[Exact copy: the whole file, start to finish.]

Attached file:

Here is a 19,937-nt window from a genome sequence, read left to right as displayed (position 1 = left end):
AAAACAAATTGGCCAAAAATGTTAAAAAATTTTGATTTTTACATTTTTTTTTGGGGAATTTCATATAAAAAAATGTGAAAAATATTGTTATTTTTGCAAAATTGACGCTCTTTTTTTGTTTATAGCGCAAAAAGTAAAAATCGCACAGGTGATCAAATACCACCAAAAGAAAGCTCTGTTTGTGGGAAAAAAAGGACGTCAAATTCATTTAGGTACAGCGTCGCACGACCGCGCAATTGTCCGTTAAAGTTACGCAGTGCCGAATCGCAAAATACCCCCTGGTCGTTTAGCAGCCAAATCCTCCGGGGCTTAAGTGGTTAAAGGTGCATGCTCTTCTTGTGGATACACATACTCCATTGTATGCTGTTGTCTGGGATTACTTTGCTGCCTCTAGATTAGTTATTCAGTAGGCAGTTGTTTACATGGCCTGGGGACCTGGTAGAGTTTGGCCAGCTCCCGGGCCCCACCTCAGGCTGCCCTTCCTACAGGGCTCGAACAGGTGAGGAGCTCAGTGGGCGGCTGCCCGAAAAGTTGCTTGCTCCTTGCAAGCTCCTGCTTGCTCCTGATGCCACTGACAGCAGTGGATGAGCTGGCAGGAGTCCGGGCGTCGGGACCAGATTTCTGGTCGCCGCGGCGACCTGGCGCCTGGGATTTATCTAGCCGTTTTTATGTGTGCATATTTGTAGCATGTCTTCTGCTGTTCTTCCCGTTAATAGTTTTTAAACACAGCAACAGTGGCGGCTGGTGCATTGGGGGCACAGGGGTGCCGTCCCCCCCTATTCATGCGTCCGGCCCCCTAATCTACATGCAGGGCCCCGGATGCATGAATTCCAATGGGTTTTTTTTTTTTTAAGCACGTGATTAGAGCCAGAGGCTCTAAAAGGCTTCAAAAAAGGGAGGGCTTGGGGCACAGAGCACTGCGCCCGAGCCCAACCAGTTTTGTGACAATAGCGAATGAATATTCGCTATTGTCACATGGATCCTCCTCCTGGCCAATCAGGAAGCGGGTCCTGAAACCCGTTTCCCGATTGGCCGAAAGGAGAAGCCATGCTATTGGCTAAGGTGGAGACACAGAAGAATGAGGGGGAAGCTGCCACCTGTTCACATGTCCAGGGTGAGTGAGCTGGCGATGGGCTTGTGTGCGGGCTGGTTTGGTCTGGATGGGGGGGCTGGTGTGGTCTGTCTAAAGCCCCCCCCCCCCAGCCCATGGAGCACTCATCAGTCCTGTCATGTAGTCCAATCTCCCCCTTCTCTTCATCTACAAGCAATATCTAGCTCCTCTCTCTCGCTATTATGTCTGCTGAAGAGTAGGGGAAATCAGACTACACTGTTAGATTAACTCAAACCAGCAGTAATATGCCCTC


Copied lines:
Here is a 19,937-nt window from a genome sequence, read left to right as displayed (position 1 = left end):
AAAACAAATTGGCCAAAAATGTTAAAAAATTTTGATTTTTACATTTTTTTTTGGGGAATTTCATATAAAAAAATGTGAAAAATATTGTTATTTTTGCAAAATTGACGCTCTTTTTTTGTTTATAGCGCAAAAAGTAAAAATCGCACAGGTGATCAAATACCACCAAAAGAAAGCTCTGTTTGTGGGAAAAAAAGGACGTCAAATTCATTTAGGTACAGCGTCGCACGACCGCGCAATTGTCCGTTAAAGTTACGCAGTGCCGAATCGCAAAATACCCCCTGGTCGTTTAGCAGCCAAATCCTCCGGGGCTTAAGTGGTTAAAGGTGCATGCTCTTCTTGTGGATACACATACTCCATTGTATGCTGTTGTCTGGGATTACTTTGCTGCCTCTAGATTAGTTATTCAGTAGGCAGTTGTTTACATGGCCTGGGGACCTGGTAGAGTTTGGCCAGCTCCCGGGCCCCACCTCAGGCTGCCCTTCCTACAGGGCTCGAACAGGTGAGGAGCTCAGTGGGCGGCTGCCCGAAAAGTTGCTTGCTCCTTGCAAGCTCCTGCTTGCTCCTGATGCCACTGACAGCAGTGGATGAGCTGGCAGGAGTCCGGGCGTCGGGACCAGATTTCTGGTCGCCGCGGCGACCTGGCGCCTGGGATTTATCTAGCCGTTTTTATGTGTGCATATTTGTAGCATGTCTTCTGCTGTTCTTCCCGTTAATAGTTTTTAAACACAGCAACAGTGGCGGCTGGTGCATTGGGGGCACAGGGGTGCCGTCCCCCCCTATTCATGCGTCCGGCCCCCTAATCTACATGCAGGGCCCCGGATGCATGAATTCCAATGGGTTTTTTTTTTTTTAAGCACGTGATTAGAGCCAGAGGCTCTAAAAGGCTTCAAAAAAGGGAGGGCTTGGGGCACAGAGCACTGCGCCCGAGCCCAACCAGTTTTGTGACAATAGCGAATGAATATTCGCTATTGTCACATGGATCCTCCTCCTGGCCAATCAGGAAGCGGGTCCTGAAACCCGTTTCCCGATTGGCCGAAAGGAGAAGCCATGCTATTGGCTAAGGTGGAGACACAGAAGAATGAGGGGGAAGCTGCCACCTGTTCACATGTCCAGGGTGAGTGAGCTGGCGATGGGCTTGTGTGCGGGCTGGTTTGGTCTGGATGGGGGGGCTGGTGTGGTCTGTCTAAAGCCCCCCCCCCCCAGCCCATGGAGCACTCATCAGTCCTGTCATGTAGTCCAATCTCCCCCTTCTCTTCATCTACAAGCAATATCTAGCTCCTCTCTCTCGCTATTATGTCTGCTGAAGAGTAGGGGAAATCAGACTACACTGTTAGATTAACTCAAACCAGCAGTAATATGCCCTC